Kansei Engineering Software

The software follows the Kansei Engineering procedure suggested by Schütte (2006). {Additional info: Kansei Engineering is a method for translating feelings and impressions into product parameters. The method was invented in the 1970ies by Prof. Nagamachi at Kure University (now Hiroshima International University). Prof. Nagamachi recognized that companies often want to quantify the customer's impression of their products. Kansei Engineering can "measure" the feelings and shows the correlation to certain product properties. In consequence products can be designed in a way, which responds the intended feeling. Source: http://www.kansei.eu/)

It uses techniques such as Semantic differential technique (Osgood, 1957) and the Quantification Theory Type I (Komazawa and Hajashi, 1976)

MAX – Method of Assessment of eXperience

The MAX is a post-use method for evaluating the general experience through cards with an avatar and a board. MAX can be applied after the use of mockups, prototypes, interactive systems, or any artifact that user can interact with. It has four categories, which are represented on the board by questions that guide the user at the evaluation: (a) Emotion: What did you feel when using it?, (b) Ease of Use:Was it easy to use?; (c) Usefulness: Was it useful? and (e) Intention to Use: Would you wish to use it?

Multiple Sorting Method

This method is a variation of the Repertory Grid Technique, reported elsewhere in this methods toolkit.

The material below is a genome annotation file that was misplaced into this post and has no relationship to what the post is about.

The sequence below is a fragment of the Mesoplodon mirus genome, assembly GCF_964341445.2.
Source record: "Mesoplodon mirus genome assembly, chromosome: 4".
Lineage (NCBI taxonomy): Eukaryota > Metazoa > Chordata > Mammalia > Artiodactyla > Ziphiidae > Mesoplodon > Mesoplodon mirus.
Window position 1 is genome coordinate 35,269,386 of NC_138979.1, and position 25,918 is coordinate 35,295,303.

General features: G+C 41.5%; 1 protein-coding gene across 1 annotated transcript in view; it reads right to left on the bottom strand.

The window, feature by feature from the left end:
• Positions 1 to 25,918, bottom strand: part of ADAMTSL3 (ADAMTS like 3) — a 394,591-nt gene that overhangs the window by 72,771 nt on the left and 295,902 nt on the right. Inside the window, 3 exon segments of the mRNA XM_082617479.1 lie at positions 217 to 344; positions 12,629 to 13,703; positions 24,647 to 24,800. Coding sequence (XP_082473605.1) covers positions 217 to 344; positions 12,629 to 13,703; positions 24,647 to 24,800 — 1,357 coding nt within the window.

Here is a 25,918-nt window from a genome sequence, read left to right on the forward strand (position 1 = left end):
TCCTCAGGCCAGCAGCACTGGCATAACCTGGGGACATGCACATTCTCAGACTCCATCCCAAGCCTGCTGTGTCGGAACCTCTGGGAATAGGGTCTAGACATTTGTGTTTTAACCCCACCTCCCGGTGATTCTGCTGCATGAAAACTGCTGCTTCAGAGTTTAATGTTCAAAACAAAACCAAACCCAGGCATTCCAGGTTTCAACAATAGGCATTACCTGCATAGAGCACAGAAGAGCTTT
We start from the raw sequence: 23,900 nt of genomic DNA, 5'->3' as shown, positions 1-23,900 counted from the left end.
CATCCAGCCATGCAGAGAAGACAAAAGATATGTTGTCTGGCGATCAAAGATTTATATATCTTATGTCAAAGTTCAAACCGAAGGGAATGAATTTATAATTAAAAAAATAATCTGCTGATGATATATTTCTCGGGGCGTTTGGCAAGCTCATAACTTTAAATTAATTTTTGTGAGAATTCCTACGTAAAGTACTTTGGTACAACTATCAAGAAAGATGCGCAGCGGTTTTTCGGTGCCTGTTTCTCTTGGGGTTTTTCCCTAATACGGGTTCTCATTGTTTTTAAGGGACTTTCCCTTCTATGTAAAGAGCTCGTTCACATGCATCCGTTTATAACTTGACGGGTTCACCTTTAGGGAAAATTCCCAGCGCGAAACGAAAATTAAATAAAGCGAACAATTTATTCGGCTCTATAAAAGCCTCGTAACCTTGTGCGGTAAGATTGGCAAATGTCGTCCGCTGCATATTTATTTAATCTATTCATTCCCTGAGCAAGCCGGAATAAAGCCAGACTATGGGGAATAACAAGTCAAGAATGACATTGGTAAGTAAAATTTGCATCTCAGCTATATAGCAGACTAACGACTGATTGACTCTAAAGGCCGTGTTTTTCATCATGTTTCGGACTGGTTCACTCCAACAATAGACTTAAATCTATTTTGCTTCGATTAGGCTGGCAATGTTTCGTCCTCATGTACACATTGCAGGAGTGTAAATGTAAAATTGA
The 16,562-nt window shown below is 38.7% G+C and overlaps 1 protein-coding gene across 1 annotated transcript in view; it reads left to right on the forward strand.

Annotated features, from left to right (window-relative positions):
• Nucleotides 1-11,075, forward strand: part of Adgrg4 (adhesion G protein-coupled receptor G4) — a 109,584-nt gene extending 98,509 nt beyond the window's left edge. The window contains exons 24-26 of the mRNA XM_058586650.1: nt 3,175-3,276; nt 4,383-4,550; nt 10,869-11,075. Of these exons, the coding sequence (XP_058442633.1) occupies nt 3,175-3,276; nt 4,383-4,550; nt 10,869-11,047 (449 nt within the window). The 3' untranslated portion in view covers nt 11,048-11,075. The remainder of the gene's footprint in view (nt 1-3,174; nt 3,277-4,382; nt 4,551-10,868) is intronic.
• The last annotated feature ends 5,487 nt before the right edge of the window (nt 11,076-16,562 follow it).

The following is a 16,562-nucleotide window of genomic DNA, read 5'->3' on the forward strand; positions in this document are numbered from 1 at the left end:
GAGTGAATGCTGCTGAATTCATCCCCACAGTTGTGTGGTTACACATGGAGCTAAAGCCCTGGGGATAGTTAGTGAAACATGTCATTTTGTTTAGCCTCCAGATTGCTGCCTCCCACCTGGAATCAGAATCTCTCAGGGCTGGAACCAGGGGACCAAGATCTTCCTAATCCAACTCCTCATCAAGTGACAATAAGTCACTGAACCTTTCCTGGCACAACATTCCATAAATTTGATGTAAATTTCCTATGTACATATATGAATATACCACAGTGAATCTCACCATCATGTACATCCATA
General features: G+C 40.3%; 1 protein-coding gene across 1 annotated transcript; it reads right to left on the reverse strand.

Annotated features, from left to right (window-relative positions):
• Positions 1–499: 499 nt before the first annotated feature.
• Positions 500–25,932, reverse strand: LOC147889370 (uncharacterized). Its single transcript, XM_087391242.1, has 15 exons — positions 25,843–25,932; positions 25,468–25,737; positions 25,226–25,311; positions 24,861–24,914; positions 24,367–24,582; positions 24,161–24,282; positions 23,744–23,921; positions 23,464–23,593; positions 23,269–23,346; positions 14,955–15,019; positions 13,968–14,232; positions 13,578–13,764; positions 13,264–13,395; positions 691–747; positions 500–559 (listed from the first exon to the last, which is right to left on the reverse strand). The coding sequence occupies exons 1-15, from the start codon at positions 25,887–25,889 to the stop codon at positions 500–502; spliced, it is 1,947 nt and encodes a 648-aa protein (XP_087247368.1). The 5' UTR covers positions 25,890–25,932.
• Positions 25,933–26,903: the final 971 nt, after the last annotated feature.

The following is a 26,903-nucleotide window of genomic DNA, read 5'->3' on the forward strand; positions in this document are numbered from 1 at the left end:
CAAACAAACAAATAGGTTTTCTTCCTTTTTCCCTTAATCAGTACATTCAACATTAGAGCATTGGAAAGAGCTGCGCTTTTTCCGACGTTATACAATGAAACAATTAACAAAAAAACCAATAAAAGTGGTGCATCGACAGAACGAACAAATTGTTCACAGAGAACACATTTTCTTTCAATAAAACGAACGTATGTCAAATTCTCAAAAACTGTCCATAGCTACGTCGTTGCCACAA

Paired comparison

Very easy to use technique to rank order stimuli (products) with respect to some quality (e.g. enjoyment); also easy to do for children; goes back to early (1920's) test and scale development techniques; paired comparison data can be transformed in ordering stimuli.

Perceived Comfort Assessment

A scale for assessing comfortability of car seats. The method description includes the steps to develop the scale, which are applicable for various other domains as well.

Physiological arousal via electrodermal activity

The method utilises physiological arousal as an indicator for involvement and emotional state (arousal not valence). It is meant to also capture unconscious processes. Unobtrusive, not distracting, continuous measure, in situ

Playability heuristics

Playability heuristics evaluate the playability aspect within games. Apart from usability problems, the heuristics can reveal the experiential aspects of game play.

PrEmo

Emotional responses elicited by consumer products might be difficult to verbalize because their nature is subtle (low intensity) and often mixed (i.e. more than one emotional response at the same time). So, emotional responses to products might be difficult to measure with verbal questionnaires. Instead of relying on the use of words, respondents can report their emotions with the use of expressive cartoon animations. In PrEmo, 14 emotions are portrayed by an animation of dynamic facial, bodily, and vocal expressions.